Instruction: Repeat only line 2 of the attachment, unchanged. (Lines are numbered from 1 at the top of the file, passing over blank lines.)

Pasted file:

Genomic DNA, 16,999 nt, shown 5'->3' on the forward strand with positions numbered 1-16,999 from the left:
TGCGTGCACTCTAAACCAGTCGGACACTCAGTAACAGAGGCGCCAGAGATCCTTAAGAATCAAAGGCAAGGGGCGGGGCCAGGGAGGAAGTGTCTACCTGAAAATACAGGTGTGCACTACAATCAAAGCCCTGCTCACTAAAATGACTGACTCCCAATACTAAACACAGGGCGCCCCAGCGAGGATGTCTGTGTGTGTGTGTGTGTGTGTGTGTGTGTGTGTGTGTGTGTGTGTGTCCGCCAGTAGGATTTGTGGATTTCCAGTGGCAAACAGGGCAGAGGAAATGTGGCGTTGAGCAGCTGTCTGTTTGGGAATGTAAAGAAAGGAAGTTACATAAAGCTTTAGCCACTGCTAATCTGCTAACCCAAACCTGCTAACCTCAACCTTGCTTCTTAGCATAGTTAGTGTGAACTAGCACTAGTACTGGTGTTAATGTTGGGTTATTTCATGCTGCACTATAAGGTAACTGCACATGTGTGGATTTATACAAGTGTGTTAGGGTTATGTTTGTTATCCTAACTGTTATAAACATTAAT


TGCGTGCACTCTAAACCAGTCGGACACTCAGTAACAGAGGCGCCAGAGATCCTTAAGAATCAAAGGCAAGGGGCGGGGCCAGGGAGGAAGTGTCTACCTGAAAATACAGGTGTGCACTACAATCAAAGCCCTGCTCACTAAAATGACTGACTCCCAATACTAAACACAGGGCGCCCCAGCGAGGATGTCTGTGTGTGTGTGTGTGTGTGTGTGTGTGTGTGTGTGTGTGTGTGTGTCCGCCAGTAGGATTTGTGGATTTCCAGTGGCAAACAGGGCAGAGGAAATGTGGCGTTGAGCAGCTGTCTGTTTGGGAATGTAAAGAAAGGAAGTTACATAAAGCTTTAGCCACTGCTAATCTGCTAACCCAAACCTGCTAACCTCAACCTTGCTTCTTAGCATAGTTAGTGTGAACTAGCACTAGTACTGGTGTTAATGTTGGGTTATTTCATGCTGCACTATAAGGTAACTGCACATGTGTGGATTTATACAAGTGTGTTAGGGTTATGTTTGTTATCCTAACTGTTATAAACATTAAT